latter minimum wage reduction, and it is thus not feasible to study the impact
of these changes.
– Age coverage: the ages subject to exemption, as well as the percentage of
exemption, changed several times, and a clearer description can be provided
by a table. The major changes are highlighted in bold.
Table 1 – Share of the general minimum wage enforced, according to the age of the worker
age ; 15 16 17 18 19 20-25 year ；
1979 to 1986 50% 50% 50% 75% 75% 100%
100% 100% 100% 1987 75% 50% 50% (80% if apprentice) (80% if apprentice) (80% if apprentice)
100% 100% 100% 1988 75% 75% 75% (80% if apprentice) (80% if apprentice) (80% if apprentice)
Source: Portugal, Diário da República, several issues.
Figure 1 provides a longitudinal perspective, clarifying the changes in the exemptions to the minimum wage applied to a worker in Portugal, as he/she grows older.
Figure 1 – Growth in nominal minimum wage for different age categories, 1986-91
aged 15 in 1986aged 16 in 1986
311.1311.1311.1300300285.2285.2266.7266.7250248.9250248.9241.8233.3213.3213.3200200.0200200.0193.4181.3181.3178.2181.3178.2index base 1986168.0168.0155.6index base 1986150155.6150133.3120.9120.9133.3112.0112.0112.0112.0120.9100100.0100.0100.0100.0112.0112.0100100.0100.0100.0100.0
01986198719881989199019910198619871988198919901991adult minimum wagejust age effectage+legislation effectsage+legislation effects if apprentice adult minimum wagejust age effectage+legislation effectsage+legislation effects if apprentice
aged 17 in 1986aged 18 in 1986400250237.6237.6356.4356.4350207.4207.4200311.1311.1190.1300285.2178.2177.8177.8266.7266.7165.9161.2161.2250248.9155.6241.8150149.3142.2224.0213.3133.3128.9200193.4120.9119.5181.3179.2112.0112.0178.2168.0index base 1986index base 1986100100.0100.0100.0100.0155.6150133.3120.9112.0100100.0100.0100.0100.050
adult minimum wagejust age effectage+legislation effectsage+legislation effects if apprenticeadult minimum wagejust age effectage+legislation effectsage+legislation effects if apprentice
Three changes in the legislation have yielded remarkable wage increases for the ages involved:
– first of all, in 1987 the minimum wage for workers aged 17 increased by
50% due to changes in the legislation ceteris paribus, as it was raised from
half to 75% of the full minimum wage;
– secondly, also in 1987, the minimum wage for workers aged 18 or 19 was
raised from 75% of the minimum wage to the full minimum, therefore
increasing by 33% due to legal changes ceteris paribus;
– the third change took place the following year, in 1988, as the minimum
wage for workers aged 16 or less was raised from 50% to 75% of the full
minimum, thus increasing by 50% due to changes in the legal setting ceteris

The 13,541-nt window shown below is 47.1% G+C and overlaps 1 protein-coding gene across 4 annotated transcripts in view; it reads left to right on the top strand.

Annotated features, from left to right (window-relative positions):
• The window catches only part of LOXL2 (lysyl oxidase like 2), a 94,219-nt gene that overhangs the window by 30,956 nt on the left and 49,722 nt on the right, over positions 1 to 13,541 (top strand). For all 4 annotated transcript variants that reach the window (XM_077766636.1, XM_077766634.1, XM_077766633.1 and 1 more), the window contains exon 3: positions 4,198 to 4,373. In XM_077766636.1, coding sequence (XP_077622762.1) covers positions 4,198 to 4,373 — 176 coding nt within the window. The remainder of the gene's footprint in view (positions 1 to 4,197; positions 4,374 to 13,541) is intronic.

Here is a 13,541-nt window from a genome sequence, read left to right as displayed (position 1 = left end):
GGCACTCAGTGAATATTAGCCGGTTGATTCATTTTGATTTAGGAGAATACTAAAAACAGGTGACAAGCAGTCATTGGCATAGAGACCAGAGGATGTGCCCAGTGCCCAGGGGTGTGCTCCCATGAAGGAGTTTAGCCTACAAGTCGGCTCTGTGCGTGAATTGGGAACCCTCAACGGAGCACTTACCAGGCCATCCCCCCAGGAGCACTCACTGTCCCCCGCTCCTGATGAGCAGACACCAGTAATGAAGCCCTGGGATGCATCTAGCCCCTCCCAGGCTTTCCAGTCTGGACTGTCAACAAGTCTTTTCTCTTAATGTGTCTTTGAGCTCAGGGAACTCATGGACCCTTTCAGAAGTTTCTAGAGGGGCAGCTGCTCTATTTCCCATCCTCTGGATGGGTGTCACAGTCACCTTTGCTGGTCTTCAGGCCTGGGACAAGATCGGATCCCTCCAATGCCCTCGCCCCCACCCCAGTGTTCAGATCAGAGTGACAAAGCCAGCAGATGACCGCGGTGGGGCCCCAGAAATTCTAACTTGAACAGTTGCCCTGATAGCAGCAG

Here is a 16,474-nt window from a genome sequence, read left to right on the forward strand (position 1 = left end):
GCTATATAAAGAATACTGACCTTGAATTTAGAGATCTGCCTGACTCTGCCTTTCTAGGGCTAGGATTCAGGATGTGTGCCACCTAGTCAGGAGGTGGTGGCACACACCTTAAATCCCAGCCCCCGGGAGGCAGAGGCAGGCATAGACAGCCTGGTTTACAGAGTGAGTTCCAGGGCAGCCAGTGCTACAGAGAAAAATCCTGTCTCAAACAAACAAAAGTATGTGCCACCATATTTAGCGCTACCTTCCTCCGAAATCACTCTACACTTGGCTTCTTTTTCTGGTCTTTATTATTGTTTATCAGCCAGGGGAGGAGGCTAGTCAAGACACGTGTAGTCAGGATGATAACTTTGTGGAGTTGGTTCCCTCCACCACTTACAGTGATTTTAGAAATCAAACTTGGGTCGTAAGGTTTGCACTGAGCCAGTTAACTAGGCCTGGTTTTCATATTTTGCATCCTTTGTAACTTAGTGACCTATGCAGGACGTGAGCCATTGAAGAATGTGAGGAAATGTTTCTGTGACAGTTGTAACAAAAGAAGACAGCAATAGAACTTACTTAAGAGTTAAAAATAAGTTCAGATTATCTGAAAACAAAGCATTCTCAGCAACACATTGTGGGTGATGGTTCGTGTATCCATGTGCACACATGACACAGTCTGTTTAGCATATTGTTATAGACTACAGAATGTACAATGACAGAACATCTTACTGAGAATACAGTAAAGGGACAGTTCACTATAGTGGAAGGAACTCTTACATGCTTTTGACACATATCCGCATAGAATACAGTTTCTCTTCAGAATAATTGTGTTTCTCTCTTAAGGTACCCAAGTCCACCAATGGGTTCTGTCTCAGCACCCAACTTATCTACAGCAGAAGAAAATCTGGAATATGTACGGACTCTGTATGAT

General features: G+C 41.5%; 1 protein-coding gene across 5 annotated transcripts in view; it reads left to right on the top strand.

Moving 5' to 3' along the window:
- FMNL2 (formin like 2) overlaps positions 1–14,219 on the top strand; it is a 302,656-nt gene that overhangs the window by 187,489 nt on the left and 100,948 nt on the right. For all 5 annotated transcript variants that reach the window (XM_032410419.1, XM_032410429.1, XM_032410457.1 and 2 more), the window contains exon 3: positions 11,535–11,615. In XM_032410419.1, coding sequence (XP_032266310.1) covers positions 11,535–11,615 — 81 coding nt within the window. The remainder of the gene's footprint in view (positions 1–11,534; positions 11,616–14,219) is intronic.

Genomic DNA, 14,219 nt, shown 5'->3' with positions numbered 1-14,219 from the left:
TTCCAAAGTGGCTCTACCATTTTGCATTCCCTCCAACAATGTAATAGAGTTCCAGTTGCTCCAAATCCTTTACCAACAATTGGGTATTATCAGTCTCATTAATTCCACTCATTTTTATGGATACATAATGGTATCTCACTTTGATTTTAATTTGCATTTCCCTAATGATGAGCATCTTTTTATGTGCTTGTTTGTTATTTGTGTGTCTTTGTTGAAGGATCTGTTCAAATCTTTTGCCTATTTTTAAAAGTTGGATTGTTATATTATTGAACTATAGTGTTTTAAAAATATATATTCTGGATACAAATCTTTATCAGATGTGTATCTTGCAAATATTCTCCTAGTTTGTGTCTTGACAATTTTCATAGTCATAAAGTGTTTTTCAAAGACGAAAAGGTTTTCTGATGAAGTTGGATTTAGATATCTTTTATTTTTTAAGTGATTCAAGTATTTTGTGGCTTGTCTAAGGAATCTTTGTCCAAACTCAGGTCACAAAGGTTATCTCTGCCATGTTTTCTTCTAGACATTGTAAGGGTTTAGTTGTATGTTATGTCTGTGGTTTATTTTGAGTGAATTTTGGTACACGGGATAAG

Exceptions could however apply to the second change described, if the worker was an apprentice, in which case he would be entitled to 80% of the general minimum wage, instead of the full rate. This exemption could undermine the impact of the rise in the minimum wage that we intend to study, if employers decided to declare the worker as an apprentice to get away without paying him the full minimum wage.
Our study concentrates on the changes that took place in 1987. These changes in the legal framework of the minimum wage in Portugal define the setting for a quasi-experiment in economics, as first argued by Pereira, who used in her study the second change described (for more details, see Pereira (1999)). 3. Overview: aggregate data suggest that youth employment increased
following a sharp rise in the youth minimum wage
Preliminary evidence on the impact of the rise in the minimum wage, based on aggregate figures, suggests that traditional economic theory is challenged. The evidence is instead consistent with the literature indicating that a rise in the minimum wage does not inexorably lead to declining employment.
Note first of all the impact of the legal changes on the average wage of the different age groups, relying on three cross-sections of data.
Table 2 – Growth in the average wage of full-time wage earners, by age group, 1986-1989 (*)
Age 1987 1988 1989
1.21 16 1.16 1.17
1.21 17 1.14 1.15
1.21 18 1.12 1.13
1.18 19 1.12 1.13
20 1.15 1.11 1.13
21 1.14 1.12 1.12
22 1.14 1.12 1.13
23 1.14 1.12 1.14
24 1.14 1.12 1.14
25-29 1.14 1.10 1.13
30-34 1.15 1.10 1.15
35-39 1.14 1.09 1.13
40-65 1.16 1.11 1.14
>=66 1.16 1.12 1.13
Source: Computations based on Portugal, MTS (1986-1989).
wNote: (*) Computed as , where stands for the average wage of the age group a, wwaa,ta,t？1
and the subscript t denotes time.